Desmos link for more detail From the graph above, we can see that as x increases from $-π$/2 to $π$/2 (not including either), tangent values range from negative infinity (-∞) to positive infinity (∞) and increase throughout the interval. The same values are repeated as x increases from $π$/2 to 3$π$/2 (not including either), and so on. It is only necessary to graph y = tan x over an interval of length $π$. The remainder of the graph consists of repetitions of that graph at intervals of $π$.
Desmos link for more detail ### The Tangent Curve and its Characteristics

• The domain contains all real numbers except odd multiples of $π$/2
• f(x) = tan x is discontinuous at odd multiples of $π$/2
• The graph contains vertical asymptotes at those values
• The x-intercepts are of the form x = $π$n, where n is any integer
• The x-intercept occurs at 1/2 of the way between consecutive vertical asymptotes
• Using y = tan x over the interval: $\left(-\frac{π}{2}, \frac{π}{2}\right)$:
• $(0,0)$
• The point on the graph 1/4 of the way between consecutive vertical asymptotes has a y-coordinate of -1
• Using y = tan x over the interval: $\left(-\frac{π}{2}, \frac{π}{2}\right)$:
• $\left(-\frac{π}{4},-1\right)$
• The point on the graph 3/4 of the way between consecutive vertical asymptotes has a y-coordinate of 1
• Using y = tan x over the interval: $\left(-\frac{π}{2}, \frac{π}{2}\right)$:
• $\left(\frac{π}{4},1\right)$
• The period is $π$
• There are no minimum or maximum values
• The range is: $(-\infty, \infty)$
• The graph has no amplitude
• The graph is symmetric with respect to the origin
• tan(-x) = -tan x, for all x in the domain
• f(x) = tan x is an odd function

### Graphing Variations of the Tangent Function

$$y=a\tan(bx - c), b > 0$$
1. Find two consecutive vertical asymptotes by finding an interval that contains one period:
• $$-\frac{π}{2}< bx - c < \frac{π}{2}$$
2. Find a pair of consecutive vertical asymptotes:
• $$bx - c=-\frac{π}{2}$$
• $$bx - c=\frac{π}{2}$$
3. Find the points on the graph at 1/4, 1/2, and 3/4 of the way between the consecutive vertical asymptotes:
• Find the period as $π$/b
• Find the quarter period as $π$/4b
• Use the quarter period to find the x-values for the 1/4, 1/2, and 3/4 points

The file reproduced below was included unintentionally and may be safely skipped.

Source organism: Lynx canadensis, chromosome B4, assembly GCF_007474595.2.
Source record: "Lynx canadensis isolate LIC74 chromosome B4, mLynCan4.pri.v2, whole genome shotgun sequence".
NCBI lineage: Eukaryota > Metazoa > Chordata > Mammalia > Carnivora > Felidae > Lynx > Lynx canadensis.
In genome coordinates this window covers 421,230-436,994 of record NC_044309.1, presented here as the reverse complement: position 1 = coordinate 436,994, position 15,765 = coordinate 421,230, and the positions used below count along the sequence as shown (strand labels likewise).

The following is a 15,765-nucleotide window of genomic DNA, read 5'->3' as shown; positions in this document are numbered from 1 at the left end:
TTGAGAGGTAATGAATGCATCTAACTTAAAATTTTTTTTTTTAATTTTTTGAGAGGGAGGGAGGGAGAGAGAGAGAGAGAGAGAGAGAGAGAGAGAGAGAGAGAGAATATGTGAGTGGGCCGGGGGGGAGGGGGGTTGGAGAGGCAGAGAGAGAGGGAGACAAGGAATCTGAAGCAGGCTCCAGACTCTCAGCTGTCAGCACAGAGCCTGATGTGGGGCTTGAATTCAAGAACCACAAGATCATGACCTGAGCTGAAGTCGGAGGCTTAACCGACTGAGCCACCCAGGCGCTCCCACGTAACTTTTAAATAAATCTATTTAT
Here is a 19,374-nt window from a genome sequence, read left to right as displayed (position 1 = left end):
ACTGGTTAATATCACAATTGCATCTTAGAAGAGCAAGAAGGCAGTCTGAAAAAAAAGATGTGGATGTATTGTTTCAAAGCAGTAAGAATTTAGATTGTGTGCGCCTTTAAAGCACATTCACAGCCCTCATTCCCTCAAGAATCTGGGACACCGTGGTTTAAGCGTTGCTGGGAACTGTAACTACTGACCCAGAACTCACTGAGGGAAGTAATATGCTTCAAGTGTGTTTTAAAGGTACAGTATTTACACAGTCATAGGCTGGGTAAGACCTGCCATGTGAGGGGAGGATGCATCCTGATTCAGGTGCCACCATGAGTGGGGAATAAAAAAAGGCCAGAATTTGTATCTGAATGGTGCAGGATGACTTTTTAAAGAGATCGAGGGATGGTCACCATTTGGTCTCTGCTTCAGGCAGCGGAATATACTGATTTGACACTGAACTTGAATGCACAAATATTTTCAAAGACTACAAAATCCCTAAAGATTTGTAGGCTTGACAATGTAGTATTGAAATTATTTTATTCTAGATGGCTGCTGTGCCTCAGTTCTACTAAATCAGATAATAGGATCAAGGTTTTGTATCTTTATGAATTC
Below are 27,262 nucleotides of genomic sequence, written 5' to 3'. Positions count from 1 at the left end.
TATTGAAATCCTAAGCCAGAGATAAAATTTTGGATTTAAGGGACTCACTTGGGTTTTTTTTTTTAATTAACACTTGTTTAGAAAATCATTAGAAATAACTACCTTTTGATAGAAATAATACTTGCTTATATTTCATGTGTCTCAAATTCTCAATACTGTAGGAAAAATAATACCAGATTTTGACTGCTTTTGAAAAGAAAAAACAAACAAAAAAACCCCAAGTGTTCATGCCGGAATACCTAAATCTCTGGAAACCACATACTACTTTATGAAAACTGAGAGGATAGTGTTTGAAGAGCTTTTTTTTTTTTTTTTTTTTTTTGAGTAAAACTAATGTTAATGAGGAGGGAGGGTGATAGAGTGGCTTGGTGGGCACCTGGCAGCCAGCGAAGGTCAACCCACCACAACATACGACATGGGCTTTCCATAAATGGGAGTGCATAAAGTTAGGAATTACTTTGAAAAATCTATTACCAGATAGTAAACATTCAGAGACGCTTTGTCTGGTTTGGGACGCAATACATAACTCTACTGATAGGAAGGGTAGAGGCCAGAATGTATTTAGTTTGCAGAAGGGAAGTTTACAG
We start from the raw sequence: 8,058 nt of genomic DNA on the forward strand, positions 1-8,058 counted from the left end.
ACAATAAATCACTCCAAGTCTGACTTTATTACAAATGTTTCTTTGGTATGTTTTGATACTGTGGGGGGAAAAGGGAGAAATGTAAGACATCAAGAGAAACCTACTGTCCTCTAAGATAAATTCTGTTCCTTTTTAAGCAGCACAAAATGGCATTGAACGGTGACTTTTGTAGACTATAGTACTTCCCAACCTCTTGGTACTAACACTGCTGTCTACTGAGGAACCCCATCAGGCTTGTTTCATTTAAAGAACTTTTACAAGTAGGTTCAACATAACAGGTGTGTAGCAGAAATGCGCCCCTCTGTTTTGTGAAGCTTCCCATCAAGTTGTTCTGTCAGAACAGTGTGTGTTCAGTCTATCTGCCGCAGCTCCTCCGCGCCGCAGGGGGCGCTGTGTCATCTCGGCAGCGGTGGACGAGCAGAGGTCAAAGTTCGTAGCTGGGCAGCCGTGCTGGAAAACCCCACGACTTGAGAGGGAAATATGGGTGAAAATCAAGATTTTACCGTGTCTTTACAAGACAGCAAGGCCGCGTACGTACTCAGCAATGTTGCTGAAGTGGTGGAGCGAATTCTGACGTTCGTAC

• Use graphing transformations or evaluate the function to find the y-values
4. Join the points with a smooth curve, approaching each vertical asymptote.
5. (Optional) Repeat the steps for additional cycles to the left or right as needed. Example #1: Find the period, phase shift, vertical shift, and two consecutive vertical asymptotes. Sketch the graph. $$f(x)=2\tan\left(2x + \frac{2π}{3}\right) + 1$$ Before we begin our problem, most students find it easier to work in factored form. This is optional but makes finding the phase shift much easier. $$f(x)=2\tan\left[2\left(x + \frac{π}{3}\right)\right] + 1$$ $$\text{Phase Shift}: \text{left}\frac{π}{3}$$ $$\text{Period}: \frac{π}{2}$$ $$\text{Vertical Shift}: \text{Up}\hspace{.1em}1$$ Steps 1 & 2) Find two consecutive vertical asymptotes:
We do this by finding an interval that contains one period. $$-\frac{π}{2}< 2\left(x + \frac{π}{3}\right) < \frac{π}{2}$$ Multiply both sides by 1/2: $$-\frac{π}{4}< x + \frac{π}{3}< \frac{π}{4}$$ Add -$π/3$ to each part: $$-\frac{π}{4}-\frac{π}{3}< x < \frac{π}{4}-\frac{π}{3}$$ $$-\frac{3π}{12}-\frac{4π}{12}< x < \frac{3π}{12}-\frac{4π}{12}$$ $$-\frac{7π}{12}< x < -\frac{π}{12}$$ An interval containing one period: $$\left(-\frac{7π}{12}, -\frac{π}{12}\right)$$ Two consecutive vertical asymptotes occur at: $$x=-\frac{7π}{12}$$$$\text{and}$$$$x=-\frac{π}{12}$$ Step 3) Find the points on the graph at 1/4, 1/2, and 3/4 of the way between the consecutive vertical asymptotes.